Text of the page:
April 2, 2002
Only two days after announcing a big budget surplus for 2001-02, the province may have to revise its numbers substantially thanks to a terrible year for NB Power.
In the legislature Tuesday, Finance Minister Peter Mesheau projected a surplus of $37 million for this fiscal year, with a further $70 million being transferred to the fiscal stabilization fund. But those numbers must have been inked before NB Power made its most recent estimates.
In New Brunswick budget documents, the government estimated a net income of about $30 million from NB Power, which was revised to $19 million for 2001-02. That’s likely to drop again, down to the break-even mark, warned Sharon MacFarlane, NB Power’s vice-president of finance and information services. And that could mean a much lower surplus for the province.
It was a rough year for the Crown corporation, she said, noting all the factors that sapped income levels including: the lowest river levels for hydro power since 1953, having to buy $35 million of replacement energy for hydro, unplanned outages at the Point Lepreau nuclear station and the big replacement energy costs there, a declining Canadian dollar, which raised fuel and American-held debt costs, and a decline in export prices last fall.
“All of those things are to a large degree beyond our control,” Ms. MacFarlane said Thursday. “For hydro flows, there’s nothing we can do. It provides 18 per cent of our in-province energy for free because there’s no-fuel cost for water. So when the hydro flows are low, it has a big impact on us.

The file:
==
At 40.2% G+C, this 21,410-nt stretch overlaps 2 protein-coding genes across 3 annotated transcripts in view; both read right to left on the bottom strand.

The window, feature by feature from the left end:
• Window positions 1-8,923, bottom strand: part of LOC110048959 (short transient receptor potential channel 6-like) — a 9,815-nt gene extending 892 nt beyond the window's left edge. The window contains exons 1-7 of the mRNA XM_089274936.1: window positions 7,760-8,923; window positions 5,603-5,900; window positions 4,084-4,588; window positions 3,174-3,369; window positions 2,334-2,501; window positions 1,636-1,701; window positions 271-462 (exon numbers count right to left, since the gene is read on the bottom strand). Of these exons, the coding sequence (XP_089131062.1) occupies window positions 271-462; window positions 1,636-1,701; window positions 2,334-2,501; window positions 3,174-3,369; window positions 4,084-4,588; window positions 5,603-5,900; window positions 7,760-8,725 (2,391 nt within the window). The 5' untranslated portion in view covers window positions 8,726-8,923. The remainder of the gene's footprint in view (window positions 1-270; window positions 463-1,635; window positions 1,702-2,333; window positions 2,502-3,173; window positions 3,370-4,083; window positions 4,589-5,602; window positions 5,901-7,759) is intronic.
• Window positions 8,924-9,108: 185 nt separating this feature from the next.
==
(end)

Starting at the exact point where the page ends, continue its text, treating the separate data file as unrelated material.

“This fiscal year, we had budgeted a net income of $32 million from operations. We’ll know in a couple of weeks because this is the last day of the fiscal year, but we’ll likely come in right around break even,” she added. “In the past, the positives offset the negatives in large measure. In this current fiscal year it’s been mostly negative.”
Those same factors led to rate increases and could just as likely hurt the company again in 2002-03, even though the government is forecasting $28 million of net revenue. But a $28-million gain really isn’t much for a company that has $1.2 billion of revenues and $1.2 billion worth of costs, she stressed. Because variables such as natural gas, oil, and the American economy can be volatile, the utility aims to be plus or minus $50 million to $70 million each year. In the past few years, Ms. MacFarlane noted, the company has been able to stay within the break-even mark.
While breaking even is acceptable for NB Power, the province will have less cash to call a surplus, a spokeswoman for the Finance Department confirmed. If NB Power’s final tally for this fiscal year’s net revenues really do fall to zero, the impact could lead to the province having to lower payments to the net debt and that would bring the provincial surplus from $37 million to $18 million.
Liberal Finance critic Marcelle Mersereau said this points to her fear the 2001-02 surplus was due more to luck than managing smarter.
“The problem is, if you’re predicting a nearly $60-million shortfall in your revenue – forget the stabilization fund – that means you have a structural issue you haven’t solved. You’re going into the year knowing you’re spending more than you’re taking in,” she said from Bathurst. “They were lucky. That’s my worry.”